Elderberry, scientific nameSambucus nigra, comes from the elder tree, which is native to Europe and parts of Asia and Africa. It also grows across the United States and Canada. Many cultures have appreciated and relied on the elder tree for everything from musical instruments to food and medicine. In medieval Europe, the elder tree was revered as holy and reputed to have health-preserving and restorative properties. For centuries, folk remedies in the form of teas, poultices, creams, and salves have all been produced from the elderberry and used to encourage good health, alleviate respiratory distress, and soothe irritated skin.
Alternatively called the “tree of music,” the wood from the elder tree is hard and well-suited for making instruments. The genus name, Sambucus, actually comes from the flutes the ancient Greeks carved from hollowed elder tree stems. The Sambuca, a large triangular harp from Europe, was also named after the tree from which it came. Woven baskets are another common use for elder wood; twigs are soaked in elderberry dye, dried, and then woven into designs with other twigs of contrasting colors. Other uses for elderberry wood include blowguns, combs, pegs, arrow shafts, and spindles for spinning yarn. Nature’s Way Sam... Best Price: null Buy New $16.49 ($4.12 / Fl Oz) (as of 07:35 EST - Details)
Elderberry in Folk Medicine
Believed to help everything from arthritis to livestock ailments, the elder tree and its products have been used in traditional medicine for centuries.[1, 7] Elderberries and elderflowers have traditionally been consumed or applied topically to remedy pain, swelling, infections, respiratory ailments, and skin conditions. From Europe to the United States, poultices and preparations have been used to expedite wound healing and prevent infection. Although recent science isn’t in complete agreement, traditional mindsets have believed that elderberry helps ward off a cold or flu and elderflower tea can break a fever.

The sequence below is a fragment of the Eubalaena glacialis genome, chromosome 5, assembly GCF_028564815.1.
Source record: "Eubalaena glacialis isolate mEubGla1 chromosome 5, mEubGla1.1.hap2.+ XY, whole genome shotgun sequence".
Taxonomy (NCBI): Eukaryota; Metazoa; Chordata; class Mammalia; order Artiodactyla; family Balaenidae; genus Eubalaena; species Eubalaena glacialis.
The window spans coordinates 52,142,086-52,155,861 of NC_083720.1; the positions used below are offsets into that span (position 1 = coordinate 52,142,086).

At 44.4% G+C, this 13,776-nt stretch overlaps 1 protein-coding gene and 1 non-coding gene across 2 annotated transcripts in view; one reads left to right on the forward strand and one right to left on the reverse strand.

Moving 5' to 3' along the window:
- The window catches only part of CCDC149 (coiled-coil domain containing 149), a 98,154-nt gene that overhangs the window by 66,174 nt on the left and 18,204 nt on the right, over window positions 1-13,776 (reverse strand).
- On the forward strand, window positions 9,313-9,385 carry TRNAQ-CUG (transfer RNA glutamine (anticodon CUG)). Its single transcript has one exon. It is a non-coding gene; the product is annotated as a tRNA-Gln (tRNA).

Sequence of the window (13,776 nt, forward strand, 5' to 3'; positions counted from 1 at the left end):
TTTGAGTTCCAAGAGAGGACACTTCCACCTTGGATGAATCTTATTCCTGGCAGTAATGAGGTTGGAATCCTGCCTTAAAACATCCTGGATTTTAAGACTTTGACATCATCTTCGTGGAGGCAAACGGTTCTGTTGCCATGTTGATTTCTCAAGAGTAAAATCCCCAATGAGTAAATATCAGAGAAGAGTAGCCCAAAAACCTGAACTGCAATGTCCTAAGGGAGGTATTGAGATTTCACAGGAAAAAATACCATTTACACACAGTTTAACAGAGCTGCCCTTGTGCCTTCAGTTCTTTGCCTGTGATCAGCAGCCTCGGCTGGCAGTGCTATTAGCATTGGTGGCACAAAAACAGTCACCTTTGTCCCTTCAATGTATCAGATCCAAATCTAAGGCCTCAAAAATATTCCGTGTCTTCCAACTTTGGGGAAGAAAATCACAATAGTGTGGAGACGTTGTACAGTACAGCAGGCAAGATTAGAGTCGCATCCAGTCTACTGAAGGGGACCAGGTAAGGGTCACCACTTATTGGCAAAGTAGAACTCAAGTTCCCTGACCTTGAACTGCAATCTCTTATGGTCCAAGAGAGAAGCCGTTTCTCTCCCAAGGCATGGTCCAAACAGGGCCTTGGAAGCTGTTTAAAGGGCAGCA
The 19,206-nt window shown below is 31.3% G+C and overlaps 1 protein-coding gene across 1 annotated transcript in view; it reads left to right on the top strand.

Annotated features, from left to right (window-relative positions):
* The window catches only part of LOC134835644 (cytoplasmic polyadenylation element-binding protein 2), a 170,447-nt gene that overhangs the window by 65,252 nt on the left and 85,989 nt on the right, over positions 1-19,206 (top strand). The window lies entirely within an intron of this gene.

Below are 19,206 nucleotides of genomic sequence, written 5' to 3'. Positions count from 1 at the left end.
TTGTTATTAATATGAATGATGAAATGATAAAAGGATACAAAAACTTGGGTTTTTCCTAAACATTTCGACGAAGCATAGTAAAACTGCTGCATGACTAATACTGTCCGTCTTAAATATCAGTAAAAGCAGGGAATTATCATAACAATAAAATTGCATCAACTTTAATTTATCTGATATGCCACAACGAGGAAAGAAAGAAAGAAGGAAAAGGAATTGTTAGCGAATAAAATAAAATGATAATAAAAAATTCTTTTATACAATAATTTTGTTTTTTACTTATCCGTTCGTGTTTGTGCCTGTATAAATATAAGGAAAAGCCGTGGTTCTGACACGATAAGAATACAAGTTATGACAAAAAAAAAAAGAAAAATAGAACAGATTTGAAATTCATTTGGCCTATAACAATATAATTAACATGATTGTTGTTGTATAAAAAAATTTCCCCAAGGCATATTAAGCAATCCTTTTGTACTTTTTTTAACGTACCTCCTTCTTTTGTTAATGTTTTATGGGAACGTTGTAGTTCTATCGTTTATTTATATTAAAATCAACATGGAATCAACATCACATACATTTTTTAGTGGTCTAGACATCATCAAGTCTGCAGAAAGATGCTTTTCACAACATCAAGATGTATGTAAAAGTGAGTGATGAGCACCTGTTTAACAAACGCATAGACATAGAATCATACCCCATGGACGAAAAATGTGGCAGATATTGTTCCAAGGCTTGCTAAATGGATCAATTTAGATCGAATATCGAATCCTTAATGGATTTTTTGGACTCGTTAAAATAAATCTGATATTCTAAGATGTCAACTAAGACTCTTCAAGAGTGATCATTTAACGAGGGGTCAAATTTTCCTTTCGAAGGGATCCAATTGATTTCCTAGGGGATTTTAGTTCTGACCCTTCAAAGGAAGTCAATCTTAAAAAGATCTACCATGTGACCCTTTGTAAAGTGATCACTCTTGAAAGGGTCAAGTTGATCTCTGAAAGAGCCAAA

Health Benefits of Elderberry
Although scientific interest in traditional medicine has surged in recent years, Traditional European Medicine is largely unexplored when compared to Traditional Chinese Medicine. Fortunately, Eastern European folk remedies (which include elderberry) have been preserved and passed down. Ongoing studies are evaluating and better establishing the benefits of elderberry. Nature’s Way Org... Best Price: null Buy New $4.99 ($0.21 / Count) (as of 12:55 EST - Details)
1. Promotes General Health and Wellness
One of the elder’s greatest strengths is the nutritional content of elderberries. Elderberries contain flavonoids that are rich in antioxidants that help protect cells from free radical damage. A diet high in flavonoids can help lower the risk of developing chronic diseases. Elderberries actually rank higher than blueberries, blackberries, and even goji berries in both flavonoids and vitamin C content.
Like the berries, elderflowers are a good source of vitamin C but also have immune-strengthening compounds. Elderflower tea can be used to aid indigestion, edema, or a headache. The leaves may ease discomfort associated with constipation as it has a slight laxative effect.
2. May Alleviate Some Flu and Cold Symptoms
Preliminary research suggests elderberry may help offer a positive influence to some symptoms associated with cold or flu, but more Natureu2019s Way Sambu... Buy New $11.19 (as of 02:10 EST - Details) rigorous research is necessary to verify these claims. Scientists have noticed a decrease in congestion and symptom duration when conventional therapies are supplemented with elderberry. The compounds in elderberries and elderflowers may reduce mucosal membrane inflammation and help alleviate congestion.
In one study, subjects suffering from influenza-like symptoms were given elderberry syrup. Those who consumed the elderberry noticed significant symptom relief about 4 days earlier than the subjects given a placebo. A similar study found that subjects given elderberry extract improved within a 48-hour period. More than a quarter of all subject were completely void of symptoms, and over half showed significant improvement. Only 16% of the placebo group reported improvements and none experienced a complete recovery.